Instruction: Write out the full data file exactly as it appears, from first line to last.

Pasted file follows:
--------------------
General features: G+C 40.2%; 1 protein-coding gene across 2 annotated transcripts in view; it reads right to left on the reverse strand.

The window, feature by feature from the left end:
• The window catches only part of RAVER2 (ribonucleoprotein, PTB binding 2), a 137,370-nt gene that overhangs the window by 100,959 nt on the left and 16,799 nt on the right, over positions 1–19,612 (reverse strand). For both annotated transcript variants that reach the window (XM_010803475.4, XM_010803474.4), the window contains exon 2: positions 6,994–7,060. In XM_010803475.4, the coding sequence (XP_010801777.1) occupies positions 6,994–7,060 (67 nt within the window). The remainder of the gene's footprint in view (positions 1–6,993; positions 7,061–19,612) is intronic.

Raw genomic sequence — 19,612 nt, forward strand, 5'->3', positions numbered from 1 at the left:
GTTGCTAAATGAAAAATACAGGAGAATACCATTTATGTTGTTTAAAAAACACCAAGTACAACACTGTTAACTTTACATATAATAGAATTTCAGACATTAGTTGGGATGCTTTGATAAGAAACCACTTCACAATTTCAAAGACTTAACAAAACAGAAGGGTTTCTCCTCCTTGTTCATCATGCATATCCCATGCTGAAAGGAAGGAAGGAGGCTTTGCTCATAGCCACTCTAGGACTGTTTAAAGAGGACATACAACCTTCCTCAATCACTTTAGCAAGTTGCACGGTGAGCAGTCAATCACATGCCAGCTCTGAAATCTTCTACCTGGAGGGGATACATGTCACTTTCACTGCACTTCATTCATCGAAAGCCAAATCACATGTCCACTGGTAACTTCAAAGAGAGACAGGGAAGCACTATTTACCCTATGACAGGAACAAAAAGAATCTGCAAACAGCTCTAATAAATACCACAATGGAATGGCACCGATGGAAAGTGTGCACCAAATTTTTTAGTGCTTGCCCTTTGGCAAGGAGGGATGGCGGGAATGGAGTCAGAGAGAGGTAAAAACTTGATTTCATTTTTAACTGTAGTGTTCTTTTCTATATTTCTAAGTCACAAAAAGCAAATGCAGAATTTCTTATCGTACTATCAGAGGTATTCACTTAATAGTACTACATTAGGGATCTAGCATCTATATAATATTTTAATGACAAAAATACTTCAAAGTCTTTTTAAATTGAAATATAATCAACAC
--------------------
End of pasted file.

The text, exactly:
General features: G+C 40.2%; 1 protein-coding gene across 2 annotated transcripts in view; it reads right to left on the reverse strand.

The window, feature by feature from the left end:
• The window catches only part of RAVER2 (ribonucleoprotein, PTB binding 2), a 137,370-nt gene that overhangs the window by 100,959 nt on the left and 16,799 nt on the right, over positions 1–19,612 (reverse strand). For both annotated transcript variants that reach the window (XM_010803475.4, XM_010803474.4), the window contains exon 2: positions 6,994–7,060. In XM_010803475.4, the coding sequence (XP_010801777.1) occupies positions 6,994–7,060 (67 nt within the window). The remainder of the gene's footprint in view (positions 1–6,993; positions 7,061–19,612) is intronic.

Raw genomic sequence — 19,612 nt, forward strand, 5'->3', positions numbered from 1 at the left:
GTTGCTAAATGAAAAATACAGGAGAATACCATTTATGTTGTTTAAAAAACACCAAGTACAACACTGTTAACTTTACATATAATAGAATTTCAGACATTAGTTGGGATGCTTTGATAAGAAACCACTTCACAATTTCAAAGACTTAACAAAACAGAAGGGTTTCTCCTCCTTGTTCATCATGCATATCCCATGCTGAAAGGAAGGAAGGAGGCTTTGCTCATAGCCACTCTAGGACTGTTTAAAGAGGACATACAACCTTCCTCAATCACTTTAGCAAGTTGCACGGTGAGCAGTCAATCACATGCCAGCTCTGAAATCTTCTACCTGGAGGGGATACATGTCACTTTCACTGCACTTCATTCATCGAAAGCCAAATCACATGTCCACTGGTAACTTCAAAGAGAGACAGGGAAGCACTATTTACCCTATGACAGGAACAAAAAGAATCTGCAAACAGCTCTAATAAATACCACAATGGAATGGCACCGATGGAAAGTGTGCACCAAATTTTTTAGTGCTTGCCCTTTGGCAAGGAGGGATGGCGGGAATGGAGTCAGAGAGAGGTAAAAACTTGATTTCATTTTTAACTGTAGTGTTCTTTTCTATATTTCTAAGTCACAAAAAGCAAATGCAGAATTTCTTATCGTACTATCAGAGGTATTCACTTAATAGTACTACATTAGGGATCTAGCATCTATATAATATTTTAATGACAAAAATACTTCAAAGTCTTTTTAAATTGAAATATAATCAACAC